really nice posts - definitely good motivation to stop thinking about saving and just start getting into it. I will be picking up the little book of common sense investing and i will teach you to be rich. any other recommended reads?

    another site i check from time to time is 20somethingfinance.com. the author posts good articles for beginners and he has some good saving strategies. he also has a budget template on there for those that are looking for one.

    Leave a comment:


  • Weng
    replied


    http://www.getrichslowly.org/blog/

    And if you're a doctor: http://whitecoatinvestor.com/

    Leave a comment:


  • the new transported man
    replied


    My financial strategy for retirement: Marry the woman you love, wait for her to inherit millions, go back to playing Halo.

    Leave a comment:


  • hornsup84
    replied


    @aglass -- I personally wouldn't bother with putting your remaining cash in money market funds instead of keeping the cash in a savings account. MMFs aren't making any cash right now anyway, no need to fully tie that up.


    First, I would start contributing more to your 401k, since it sounds like you have more cash on hand than you need. You don't get matching, but its still tax advantaged (i.e., if its a traditional 401k, you're putting in pre-tax dollars and deferring income tax on such cash; alternatively, you could possibly opt for a Roth 401k, if you think your tax bracket now will be lower than in retirement when you take money out). Definitely put $5k per year in a Roth; compared to using a taxable brokerage account, essentially you just get all your profts tax-free instead of paying tax on it (i.e., a no brainer). I wouldn't put any in taxable investments at this point. Essentially use your savings now to live off of while upping your 401k contributions (on a net basis, effectually moving your savings into the 401k indirectly). The rest, I'd stick in an ING savings account (or possibly in a waterfall of CDs with different quarterly re-up dates (i.e., have them be 1 yr CDs (if the interest rate makes sense relative to a reg savings account), with 4 CDs, one of which re-ups each calendar quarter).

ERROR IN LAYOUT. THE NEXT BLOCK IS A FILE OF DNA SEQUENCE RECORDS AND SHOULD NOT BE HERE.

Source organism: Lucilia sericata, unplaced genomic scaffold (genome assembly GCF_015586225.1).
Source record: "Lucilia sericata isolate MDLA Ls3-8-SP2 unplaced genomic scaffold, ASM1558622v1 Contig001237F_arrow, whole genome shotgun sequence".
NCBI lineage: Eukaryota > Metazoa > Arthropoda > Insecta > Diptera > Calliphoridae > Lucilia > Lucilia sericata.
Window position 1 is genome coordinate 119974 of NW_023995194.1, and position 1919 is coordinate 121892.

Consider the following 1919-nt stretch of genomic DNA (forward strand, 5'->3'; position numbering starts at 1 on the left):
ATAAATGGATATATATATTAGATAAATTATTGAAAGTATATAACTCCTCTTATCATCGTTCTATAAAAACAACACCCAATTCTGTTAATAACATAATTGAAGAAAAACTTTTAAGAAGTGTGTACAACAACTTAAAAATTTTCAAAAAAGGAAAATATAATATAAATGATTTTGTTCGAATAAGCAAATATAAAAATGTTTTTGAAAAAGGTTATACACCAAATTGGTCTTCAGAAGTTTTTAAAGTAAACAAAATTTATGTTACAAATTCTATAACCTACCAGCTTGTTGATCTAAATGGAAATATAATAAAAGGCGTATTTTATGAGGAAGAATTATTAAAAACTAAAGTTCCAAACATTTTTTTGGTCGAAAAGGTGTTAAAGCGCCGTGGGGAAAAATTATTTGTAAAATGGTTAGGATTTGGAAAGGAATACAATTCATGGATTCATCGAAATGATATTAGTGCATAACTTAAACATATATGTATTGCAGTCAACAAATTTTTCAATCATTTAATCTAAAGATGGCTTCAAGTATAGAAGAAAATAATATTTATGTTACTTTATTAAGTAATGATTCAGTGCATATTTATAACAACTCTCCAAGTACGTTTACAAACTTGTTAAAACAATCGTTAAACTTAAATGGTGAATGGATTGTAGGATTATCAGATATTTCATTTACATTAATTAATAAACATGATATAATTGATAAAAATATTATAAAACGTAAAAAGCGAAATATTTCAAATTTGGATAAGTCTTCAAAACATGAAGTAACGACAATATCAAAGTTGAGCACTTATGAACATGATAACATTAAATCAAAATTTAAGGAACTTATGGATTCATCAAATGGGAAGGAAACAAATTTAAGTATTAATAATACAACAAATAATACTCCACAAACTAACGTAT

That's a lot, probably confusing too. My bad.


    EDIT: Runner guy is correct -- my above strategy is purely for retirement savings planning (401k, Roth, etc.); wouldn't be good if you want to use the cash before retirement.


    @zero -- no worries, happy to help if you do have questions.

    Leave a comment:


  • runner-guy
    replied


    @aglass - Your strategy really depends on the time frame that you need your money. If you need money within 10 years for a large purchase, like a down payment on a home, you are better off keeping it out of the stock market. As a side note, if you do buy a house try your best to save enough to put 20% down to avoid paying PMI. For long term, putting money in a Roth IRA is very smart. You'll have to pay taxes up front on your 2012 returns, but you can withdraw it tax-free after you retire. Also, index funds are good for long term investing in a non-retirement account.

    Leave a comment:


  • zerostyle
    replied


    @hornsup: I was to figure out the answer to one of my questions. Just reading about the ROTH backdoor strategy now.

    Leave a comment: